I read this New York Times article yesterday after spotting it on mgolicious. Hat tip to Mike B. for putting this in my head months ago, but one of the things I don't think the Times is mentioning is that Canadian players are a slightly bigger flight risk than their American counterparts. The majority of guys who've left Michigan early are Canadians: Tambellini, Cogliano, Comrie, etc. Chart? Chart:
|Mike Van Ryn||Canada||1999||2||NHL|
|Dwight Helminen||USA||2004||1||JYP (Finland)|
It's not a huge split at 10-8. And looking further at the past five years, it's 5-2 for the Americans, but I almost want to throw Al Montoya, Dwight Helminen, and Danny Richmond off this list: Montoya's listless junior year points to him just being generally unhappy at Michigan, while Helminen and Richmond were rumored to be headed for academic troubles if they hadn't bolted for the pros. So almost all of the Americans who've jumped early have had some other reason to leave than seeing a shot at the NHL.
At the same time, the two Canadians who left early played on a team with very few Canadians. 57 players have suited up for Michigan in the last 5 years. Eight of them were Canadian and 2 left early, for a .250 rate. The remaining 49 were American and 5 left early, a 0.102 rate. Given that everyone who left early was drafted, we'll examine that pool. According to the mgoblue.com rosters, 20 Americans were draft picks during this period, while 4 Canadians were as well. Two of those Canadians left early, for a .500 rate, while 5 Americans did, a 0.250 rate. The small sample size is annoying, but the numbers match up with the anecdotal evidence (Note: Does anyone have better data here? I know I found at least one problem with these rosters. Danny Richmond was listed as undrafted, since he didn't leave until he was drafted over the summer following his freshman year).
Significant also are the Americans who could've left, but didn't: Nystrom stayed, Hensick stayed, JMFJ stayed until Red gave his blessing, Porter is still with us. It just seems like you can get an extra year out of the Americans, whereas the Canadians will go to the next level as soon as they see the opening.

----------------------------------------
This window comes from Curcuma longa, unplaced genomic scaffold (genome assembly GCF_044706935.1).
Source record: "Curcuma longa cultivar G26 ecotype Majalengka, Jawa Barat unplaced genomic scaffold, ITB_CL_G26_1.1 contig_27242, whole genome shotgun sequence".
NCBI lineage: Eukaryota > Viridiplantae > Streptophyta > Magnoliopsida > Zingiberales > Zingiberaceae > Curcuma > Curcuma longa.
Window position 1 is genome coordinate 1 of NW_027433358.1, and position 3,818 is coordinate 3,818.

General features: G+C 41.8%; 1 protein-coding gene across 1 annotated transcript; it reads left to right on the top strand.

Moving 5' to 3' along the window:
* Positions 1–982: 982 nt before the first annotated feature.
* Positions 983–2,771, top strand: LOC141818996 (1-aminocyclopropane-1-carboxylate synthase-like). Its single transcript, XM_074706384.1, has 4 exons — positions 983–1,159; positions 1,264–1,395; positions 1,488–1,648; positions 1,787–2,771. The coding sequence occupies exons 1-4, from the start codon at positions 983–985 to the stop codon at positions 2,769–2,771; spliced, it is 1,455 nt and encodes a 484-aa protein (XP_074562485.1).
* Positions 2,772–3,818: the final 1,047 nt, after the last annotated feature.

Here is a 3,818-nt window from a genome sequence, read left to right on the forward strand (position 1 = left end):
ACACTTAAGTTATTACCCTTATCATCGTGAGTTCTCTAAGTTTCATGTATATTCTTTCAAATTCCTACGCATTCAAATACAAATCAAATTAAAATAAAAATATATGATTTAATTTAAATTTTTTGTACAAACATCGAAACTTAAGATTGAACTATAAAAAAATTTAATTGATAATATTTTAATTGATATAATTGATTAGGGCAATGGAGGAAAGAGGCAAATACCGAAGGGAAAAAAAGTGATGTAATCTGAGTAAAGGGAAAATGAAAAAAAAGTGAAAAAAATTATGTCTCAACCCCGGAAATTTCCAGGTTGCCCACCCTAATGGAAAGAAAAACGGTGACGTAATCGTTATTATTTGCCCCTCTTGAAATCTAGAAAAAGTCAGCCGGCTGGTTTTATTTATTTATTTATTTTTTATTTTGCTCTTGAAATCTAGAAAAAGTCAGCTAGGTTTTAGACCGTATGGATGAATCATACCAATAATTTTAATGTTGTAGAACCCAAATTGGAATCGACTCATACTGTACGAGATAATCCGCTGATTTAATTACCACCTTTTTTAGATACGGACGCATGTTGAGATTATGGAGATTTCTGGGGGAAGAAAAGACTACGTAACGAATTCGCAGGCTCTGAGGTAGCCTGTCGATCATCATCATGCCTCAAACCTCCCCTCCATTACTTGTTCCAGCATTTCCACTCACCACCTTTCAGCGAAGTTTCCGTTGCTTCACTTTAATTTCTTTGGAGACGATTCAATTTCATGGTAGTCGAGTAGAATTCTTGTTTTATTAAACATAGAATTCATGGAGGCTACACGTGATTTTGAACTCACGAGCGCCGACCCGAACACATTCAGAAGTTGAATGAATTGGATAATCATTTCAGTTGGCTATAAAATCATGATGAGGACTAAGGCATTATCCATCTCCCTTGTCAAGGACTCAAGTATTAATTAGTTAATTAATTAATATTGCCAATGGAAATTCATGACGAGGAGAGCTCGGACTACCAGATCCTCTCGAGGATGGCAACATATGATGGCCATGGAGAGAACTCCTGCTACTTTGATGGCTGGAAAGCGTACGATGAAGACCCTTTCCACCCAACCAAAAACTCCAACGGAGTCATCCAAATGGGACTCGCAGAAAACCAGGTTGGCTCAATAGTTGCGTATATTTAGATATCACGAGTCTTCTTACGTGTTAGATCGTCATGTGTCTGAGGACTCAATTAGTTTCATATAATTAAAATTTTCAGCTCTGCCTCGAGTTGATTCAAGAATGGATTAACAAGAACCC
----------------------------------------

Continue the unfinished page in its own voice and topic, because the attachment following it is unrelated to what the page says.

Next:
I asked Mike to look over a draft of this for me, and he gave me back some great stuff. He's the source for all the data on guys who aren't in the NHL or AHL anymore. This is what he sent along:
- Brian Deasley left in 1988. This would be Red's first big loss. The Toronto native left after two years to join the Canadian National Team after nearly winning the Cy Young his sophomore year (18-4). He never made it to the NHL.
- Denny Felsner stayed all four years (1989-92). He was Red's best player during my era, including a 94 point senior year. American.
- Cam Stewart stayed for three years (1990-93). Kitchener native. Played 184 games in the NHL.
- Ryan Sittler stayed for two years (1992-94). He was the #7 overall pick in the 1992 draft, but had trouble moving past the third line at Michigan, going 18-33 in his two years. Went to the AHL, got injured, never recovered. Native of London, Ontario.
- Mike Knuble nearly left before his senior season (1994-95). The NHL lockout probably kept him at Michigan. American.
- Robb Gordon left after one year in 1995. He was 15-26 in his freshman year and was getting serious ice time and was on the #2 PP. He went to the WHL and had a 4 game NHL career. From B.C.
- Dwight Helminen left after three years. Hancock, MI native. He was about to flunk out anyway. Now playing in Finland.
- Jason Bacashihua signed a letter of intent in 2000 but never played for Michigan. Native of Garden City. Just got traded to the Avalanche, who sent him to Lake Erie. Has played 38 games in the NHL.
- Trevor Lewis signed a letter of intent in 2006 but never played for Michigan. Native of Salt Lake City. Currently in the Kings farm system.
Eric Nystrom is the only first round pick in the Red era to stay all four years. So I would be worried about Max Pacioretty.